Lastly, while not all the regulations are out yet, it is believed that QOFs will be able to use 1031 exchange during the 10-year period as they buy and sell real estate.
4. Myth: States are on the same page as the federal government in terms of improving the federally designated neighborhoods
Reality: Not all communities are welcoming to this program. For example, the Boulder City Council has (at least temporarily) suspended the acceptance of certain types of building permits, site review applications, etc.
Furthermore, there are communities that historically do not favor development. While developers can normally work their way through the red tape, to remain a QOF, a fund must substantially improve the real estate within a 2.5 year time period. The clock may literally run out if the QOF invests in the wrong community.
5. Myth: You must spend an equal amount on substantially improving the property as the original purchase price
Reality: QOFs must spend an equal amount on substantially improving the property as the cost of the building, not the combined cost of the building and the land. Therefore, it is important to have the value of each element assessed so, at a minimum, the developer spends the right amount of money to improve the site.
If, on the other hand, developers buy an empty parcel of land, the amount of money spent toward a reasonable, substantial development is not quantified.
Developers should expect an anti-abuse rule to prevent investors buying land only and speculating on its increase in value without adding any value.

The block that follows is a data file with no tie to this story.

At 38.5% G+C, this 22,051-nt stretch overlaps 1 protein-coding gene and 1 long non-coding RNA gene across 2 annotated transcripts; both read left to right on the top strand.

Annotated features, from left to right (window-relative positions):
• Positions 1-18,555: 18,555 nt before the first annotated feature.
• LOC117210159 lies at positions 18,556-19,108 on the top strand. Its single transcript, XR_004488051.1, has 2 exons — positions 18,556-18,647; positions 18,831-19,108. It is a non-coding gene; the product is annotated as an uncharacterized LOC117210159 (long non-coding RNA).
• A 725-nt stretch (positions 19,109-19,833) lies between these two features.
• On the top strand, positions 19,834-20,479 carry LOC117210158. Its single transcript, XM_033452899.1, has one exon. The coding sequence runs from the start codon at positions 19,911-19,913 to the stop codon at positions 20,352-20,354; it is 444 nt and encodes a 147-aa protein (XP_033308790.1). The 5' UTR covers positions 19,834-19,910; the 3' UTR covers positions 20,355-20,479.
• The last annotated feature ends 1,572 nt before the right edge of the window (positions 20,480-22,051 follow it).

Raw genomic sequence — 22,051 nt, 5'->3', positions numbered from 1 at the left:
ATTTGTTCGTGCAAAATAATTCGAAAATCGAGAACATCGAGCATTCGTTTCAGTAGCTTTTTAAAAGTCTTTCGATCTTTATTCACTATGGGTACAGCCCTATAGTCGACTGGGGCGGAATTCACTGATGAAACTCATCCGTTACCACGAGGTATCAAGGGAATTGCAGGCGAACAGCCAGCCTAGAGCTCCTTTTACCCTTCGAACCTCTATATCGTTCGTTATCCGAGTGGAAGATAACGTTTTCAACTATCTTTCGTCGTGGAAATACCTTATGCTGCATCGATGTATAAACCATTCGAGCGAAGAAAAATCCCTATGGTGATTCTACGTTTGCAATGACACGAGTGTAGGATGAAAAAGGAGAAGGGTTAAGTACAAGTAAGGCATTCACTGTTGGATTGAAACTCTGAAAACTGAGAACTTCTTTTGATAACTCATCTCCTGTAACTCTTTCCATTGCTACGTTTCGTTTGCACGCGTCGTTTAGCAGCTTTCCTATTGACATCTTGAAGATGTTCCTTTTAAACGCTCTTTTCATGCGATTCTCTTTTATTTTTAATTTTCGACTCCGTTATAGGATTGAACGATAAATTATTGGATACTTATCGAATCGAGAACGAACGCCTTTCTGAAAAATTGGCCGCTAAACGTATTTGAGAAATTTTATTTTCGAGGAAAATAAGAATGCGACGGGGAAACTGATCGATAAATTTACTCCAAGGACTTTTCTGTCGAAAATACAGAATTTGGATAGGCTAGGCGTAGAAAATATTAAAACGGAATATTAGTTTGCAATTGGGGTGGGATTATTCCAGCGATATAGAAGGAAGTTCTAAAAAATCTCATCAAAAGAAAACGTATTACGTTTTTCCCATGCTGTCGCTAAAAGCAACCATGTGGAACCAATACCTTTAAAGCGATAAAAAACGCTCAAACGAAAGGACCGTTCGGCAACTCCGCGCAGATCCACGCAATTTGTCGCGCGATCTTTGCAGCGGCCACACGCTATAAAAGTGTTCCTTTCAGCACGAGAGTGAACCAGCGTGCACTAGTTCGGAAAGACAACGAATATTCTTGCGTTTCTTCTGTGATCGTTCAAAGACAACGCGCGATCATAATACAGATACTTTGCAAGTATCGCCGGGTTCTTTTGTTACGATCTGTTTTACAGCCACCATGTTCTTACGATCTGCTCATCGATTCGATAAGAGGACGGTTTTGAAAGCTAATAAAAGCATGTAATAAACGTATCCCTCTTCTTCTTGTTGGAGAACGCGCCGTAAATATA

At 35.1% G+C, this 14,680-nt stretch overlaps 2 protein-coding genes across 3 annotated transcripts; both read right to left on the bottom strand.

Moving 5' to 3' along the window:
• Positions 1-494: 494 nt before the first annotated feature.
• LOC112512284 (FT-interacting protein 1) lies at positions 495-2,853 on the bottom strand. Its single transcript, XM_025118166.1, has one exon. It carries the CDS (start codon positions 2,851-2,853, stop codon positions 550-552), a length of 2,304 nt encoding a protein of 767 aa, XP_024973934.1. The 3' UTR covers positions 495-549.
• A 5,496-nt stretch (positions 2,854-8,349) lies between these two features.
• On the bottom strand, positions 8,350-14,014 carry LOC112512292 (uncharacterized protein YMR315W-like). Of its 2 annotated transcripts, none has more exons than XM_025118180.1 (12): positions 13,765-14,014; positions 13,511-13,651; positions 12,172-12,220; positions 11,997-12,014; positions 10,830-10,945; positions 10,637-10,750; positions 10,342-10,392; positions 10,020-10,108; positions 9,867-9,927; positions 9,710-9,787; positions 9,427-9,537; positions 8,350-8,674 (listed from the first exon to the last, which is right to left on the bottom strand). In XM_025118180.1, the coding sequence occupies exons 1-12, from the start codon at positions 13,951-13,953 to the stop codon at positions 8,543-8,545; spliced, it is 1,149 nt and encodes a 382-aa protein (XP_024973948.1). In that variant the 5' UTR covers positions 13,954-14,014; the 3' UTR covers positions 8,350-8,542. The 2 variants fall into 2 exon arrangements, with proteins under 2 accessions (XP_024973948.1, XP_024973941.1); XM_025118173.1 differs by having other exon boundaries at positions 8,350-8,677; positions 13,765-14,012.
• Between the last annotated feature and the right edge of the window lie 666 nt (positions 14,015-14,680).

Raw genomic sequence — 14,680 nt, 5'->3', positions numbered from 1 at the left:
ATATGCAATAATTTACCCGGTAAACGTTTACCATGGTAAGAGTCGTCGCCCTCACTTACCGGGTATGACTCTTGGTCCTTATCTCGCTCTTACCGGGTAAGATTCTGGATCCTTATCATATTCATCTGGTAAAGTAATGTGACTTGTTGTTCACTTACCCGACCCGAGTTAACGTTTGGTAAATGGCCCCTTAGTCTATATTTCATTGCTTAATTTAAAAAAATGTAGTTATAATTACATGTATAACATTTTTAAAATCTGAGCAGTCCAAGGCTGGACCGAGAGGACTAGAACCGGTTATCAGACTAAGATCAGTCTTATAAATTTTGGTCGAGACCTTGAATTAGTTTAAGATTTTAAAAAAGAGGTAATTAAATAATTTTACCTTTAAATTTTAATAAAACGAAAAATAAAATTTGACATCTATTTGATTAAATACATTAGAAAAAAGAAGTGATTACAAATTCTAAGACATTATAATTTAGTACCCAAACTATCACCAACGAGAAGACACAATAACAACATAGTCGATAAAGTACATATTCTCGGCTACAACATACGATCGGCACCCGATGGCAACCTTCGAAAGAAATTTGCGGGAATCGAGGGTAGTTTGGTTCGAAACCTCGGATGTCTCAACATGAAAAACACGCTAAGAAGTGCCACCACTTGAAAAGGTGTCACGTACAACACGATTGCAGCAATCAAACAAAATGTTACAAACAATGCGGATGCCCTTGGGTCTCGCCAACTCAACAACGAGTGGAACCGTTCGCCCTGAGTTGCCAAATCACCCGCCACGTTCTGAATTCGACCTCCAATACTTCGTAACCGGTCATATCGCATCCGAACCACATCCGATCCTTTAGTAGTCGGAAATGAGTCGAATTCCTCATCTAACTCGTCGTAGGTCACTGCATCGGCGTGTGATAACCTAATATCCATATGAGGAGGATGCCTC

I believe the program offers very interesting opportunities when completely understood. Here are the top five takeaways:
- The tax benefit only serves capital gains money
- Investors must keep their money in the fund for at least 10 years, even as the fund is allowed to buy and sell real estate within an OZ
- 1031 is still the better way to go for current real estate investors and developers, but the OZ program is a great way for these players to raise capital on new projects within an OZ
- Developers should make sure they are buying in a place that wants to improve and where the improvements can be completed within the requisite 2.5 years
- Only the cost of the building is relevant when considering how much additional investment is required for additional improvement.
With this as a base of knowledge, it is much easier to assess if the OZ program is for you or anyone you might know.
Other resources you could visit for more information are:
- US Department of theTreasury: Community Development Financial Institutions Fund
- IRS: Opportunity Zones Frequently Asked Questions
The full video from April’s panel can be found here.
My strongest is advice is to have an adviser by your side who understands the regulations and knows how to guide a fund through this new program. One wrong step, and a fund could lose its certification and, therefore, its tax break.
This column is based on the Opportunity Zones discussed at these links:
- New York State, Empire State Development page on Opportunity Zones
- US Department of the Treasury Community Development Financial Institutions Fund
- New York State’s list of opportunity zones. For Manhattan, see page 10
- Visual Map of Manhattan’s federal Opportunity Zones